Two sisters, one business dream: To sell pork raised on their Sumner family farm while sharing their passion for agriculture. The business, Sassy Sisters Swine, was founded in August 2020 by Mekenzie and Mattison Beattie. Mekenzie is a University of Nebraska-Lincoln student studying agribusiness and Mattison is a student at S-E-M High School. Sassy Sisters Swine is a product of the Beattie Family Farms, a diversified farm located west of Sumner and owned by their parents Bart and Shana and grandparents Jeff and Nanette.
“I’m involved in UNL’s Engler Agribusiness Entrepreneurship Program,” Mekenzie explained. “I was inspired by others to create a business, but I wasn’t sure what to focus on. People would call my dad to purchase a hog and he sold five to ten per month, and I thought ‘why not take it over?’ When the COVID-19 pandemic happened, it sparked a need for local meat. We posted pork for sale on our personal Facebook page and sold three or four hogs in one week.”
Sassy Sisters Swine focuses on educating consumers to help them better understand where their food comes from, and the safety involved.
“We talk about the entire process from raising the hogs, the biosecurity, and day-to-day farm practices to the meat processing and recipe ideas with the finished product,” Mekenzie said. “We want to provide the best pork eating experience while serving our local community and sharing our story.”
Pork bundle packages and individual cuts of meat are available for purchase. The meat is processed in a USDA-certified facility in Diller, Neb. Once or twice a year, customers are offered the opportunity to purchase whole or half hogs. The sisters currently have business pages on Instagram and Facebook, and plan to have a website soon.
The Beattie sisters agree that the business has been a big learning experience that uses each person’s unique strengths.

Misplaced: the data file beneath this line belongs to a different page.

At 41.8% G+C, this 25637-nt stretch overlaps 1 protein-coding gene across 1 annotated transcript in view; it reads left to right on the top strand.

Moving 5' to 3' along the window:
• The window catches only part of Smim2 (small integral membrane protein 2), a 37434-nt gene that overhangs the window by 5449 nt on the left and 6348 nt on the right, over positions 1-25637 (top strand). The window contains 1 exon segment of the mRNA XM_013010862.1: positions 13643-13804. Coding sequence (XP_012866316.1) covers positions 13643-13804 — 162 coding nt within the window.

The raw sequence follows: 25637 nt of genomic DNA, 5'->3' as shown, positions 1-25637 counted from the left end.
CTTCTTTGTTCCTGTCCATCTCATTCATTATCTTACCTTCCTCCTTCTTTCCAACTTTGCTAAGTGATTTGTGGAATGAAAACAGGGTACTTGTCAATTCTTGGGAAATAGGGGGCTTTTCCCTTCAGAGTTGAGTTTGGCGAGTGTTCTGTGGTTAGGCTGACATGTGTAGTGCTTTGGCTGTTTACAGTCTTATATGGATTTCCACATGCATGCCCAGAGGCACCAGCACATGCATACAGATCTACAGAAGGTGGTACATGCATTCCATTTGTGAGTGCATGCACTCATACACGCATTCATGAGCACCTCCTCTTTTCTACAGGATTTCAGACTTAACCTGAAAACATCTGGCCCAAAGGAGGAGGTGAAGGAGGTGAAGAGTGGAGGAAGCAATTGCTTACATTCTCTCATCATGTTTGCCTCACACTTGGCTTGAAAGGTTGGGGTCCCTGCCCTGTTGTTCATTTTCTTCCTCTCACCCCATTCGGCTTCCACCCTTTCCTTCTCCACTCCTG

“I’m more creative,” said Mattison. “I designed the logo and oversee product packaging and marketing. I’m also home and can run deliveries. Mekenzie does a great job communicating with customers and organizing the orders, deliveries and books. Both of us have experience in meat judging through our local 4-H program. We have our moments, but we forgive quickly and work on most parts of the business together.”
Mattison also emphasized that the business is a family effort. Their younger brothers, Preston and Bart, help with hog chores when the sisters are unable. Their parents or grandparents have taken hogs to the processor, too.
“Mattison and I touch base at least once a week about the business and what we need to accomplish,” Mekenzie said. “I try to come home one or two times a month during the school year, and that may mean that I’m delivering hogs to the processor or picking up meat and bringing it back for deliveries.”
As with any startup business, there have been challenges.
“We are definitely learning as we go,” Mekenzie said. “It’s tricky to understand customer demand, the seasonal markets and how much inventory to have on hand. It’s also a struggle to find a USDA-certified processor with openings.”
When asked what the future holds for the business, both sisters are keeping their options open. They’d like to grow the business into a full-time gig, but “you get out of it what you put into it,” Mekenzie added. “We’re farm girls at heart and would like to come back home some day and do this together.”
Overall, business is going well and both sisters agree that it is rewarding.
“This is our opportunity to share our story,” Mattison said. “We get to show people how we produce and care for our animals. We are focused on delivering a high-quality protein product, and it is exciting to hear our customers’ feedback.”
“We use the phrase, ‘growing a legacy’,” Mekenzie echoed. “We’ve built some great relationships with our community and know that one person cannot do this business alone. We appreciate everyone who has served as a backbone or has supported this business so far. It means everything.”
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